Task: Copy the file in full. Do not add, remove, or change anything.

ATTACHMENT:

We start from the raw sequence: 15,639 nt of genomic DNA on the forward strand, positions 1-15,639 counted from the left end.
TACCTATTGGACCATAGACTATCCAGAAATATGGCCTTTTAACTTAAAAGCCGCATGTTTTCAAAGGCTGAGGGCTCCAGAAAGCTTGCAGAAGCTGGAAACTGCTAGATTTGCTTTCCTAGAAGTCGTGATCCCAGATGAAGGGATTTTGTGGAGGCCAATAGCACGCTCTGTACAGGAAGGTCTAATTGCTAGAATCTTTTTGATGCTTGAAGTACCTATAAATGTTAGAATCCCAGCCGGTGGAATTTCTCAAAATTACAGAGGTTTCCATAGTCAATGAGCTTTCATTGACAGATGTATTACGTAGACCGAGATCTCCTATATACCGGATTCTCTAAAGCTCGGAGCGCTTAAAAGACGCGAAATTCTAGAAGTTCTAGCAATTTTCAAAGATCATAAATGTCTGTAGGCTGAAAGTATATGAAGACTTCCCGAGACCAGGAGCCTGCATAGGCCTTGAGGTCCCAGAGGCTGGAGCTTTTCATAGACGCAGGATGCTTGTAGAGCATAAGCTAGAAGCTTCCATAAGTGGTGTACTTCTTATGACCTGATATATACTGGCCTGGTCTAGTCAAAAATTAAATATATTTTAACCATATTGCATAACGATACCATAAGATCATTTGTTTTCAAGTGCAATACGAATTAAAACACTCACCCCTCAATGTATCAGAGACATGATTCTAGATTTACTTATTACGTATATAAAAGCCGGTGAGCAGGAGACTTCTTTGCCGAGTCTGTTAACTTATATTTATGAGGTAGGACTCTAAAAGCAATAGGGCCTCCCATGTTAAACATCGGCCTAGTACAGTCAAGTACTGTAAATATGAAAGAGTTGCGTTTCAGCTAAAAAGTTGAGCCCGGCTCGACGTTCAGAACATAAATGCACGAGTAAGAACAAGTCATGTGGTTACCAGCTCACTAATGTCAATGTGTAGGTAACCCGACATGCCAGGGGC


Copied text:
We start from the raw sequence: 15,639 nt of genomic DNA on the forward strand, positions 1-15,639 counted from the left end.
TACCTATTGGACCATAGACTATCCAGAAATATGGCCTTTTAACTTAAAAGCCGCATGTTTTCAAAGGCTGAGGGCTCCAGAAAGCTTGCAGAAGCTGGAAACTGCTAGATTTGCTTTCCTAGAAGTCGTGATCCCAGATGAAGGGATTTTGTGGAGGCCAATAGCACGCTCTGTACAGGAAGGTCTAATTGCTAGAATCTTTTTGATGCTTGAAGTACCTATAAATGTTAGAATCCCAGCCGGTGGAATTTCTCAAAATTACAGAGGTTTCCATAGTCAATGAGCTTTCATTGACAGATGTATTACGTAGACCGAGATCTCCTATATACCGGATTCTCTAAAGCTCGGAGCGCTTAAAAGACGCGAAATTCTAGAAGTTCTAGCAATTTTCAAAGATCATAAATGTCTGTAGGCTGAAAGTATATGAAGACTTCCCGAGACCAGGAGCCTGCATAGGCCTTGAGGTCCCAGAGGCTGGAGCTTTTCATAGACGCAGGATGCTTGTAGAGCATAAGCTAGAAGCTTCCATAAGTGGTGTACTTCTTATGACCTGATATATACTGGCCTGGTCTAGTCAAAAATTAAATATATTTTAACCATATTGCATAACGATACCATAAGATCATTTGTTTTCAAGTGCAATACGAATTAAAACACTCACCCCTCAATGTATCAGAGACATGATTCTAGATTTACTTATTACGTATATAAAAGCCGGTGAGCAGGAGACTTCTTTGCCGAGTCTGTTAACTTATATTTATGAGGTAGGACTCTAAAAGCAATAGGGCCTCCCATGTTAAACATCGGCCTAGTACAGTCAAGTACTGTAAATATGAAAGAGTTGCGTTTCAGCTAAAAAGTTGAGCCCGGCTCGACGTTCAGAACATAAATGCACGAGTAAGAACAAGTCATGTGGTTACCAGCTCACTAATGTCAATGTGTAGGTAACCCGACATGCCAGGGGC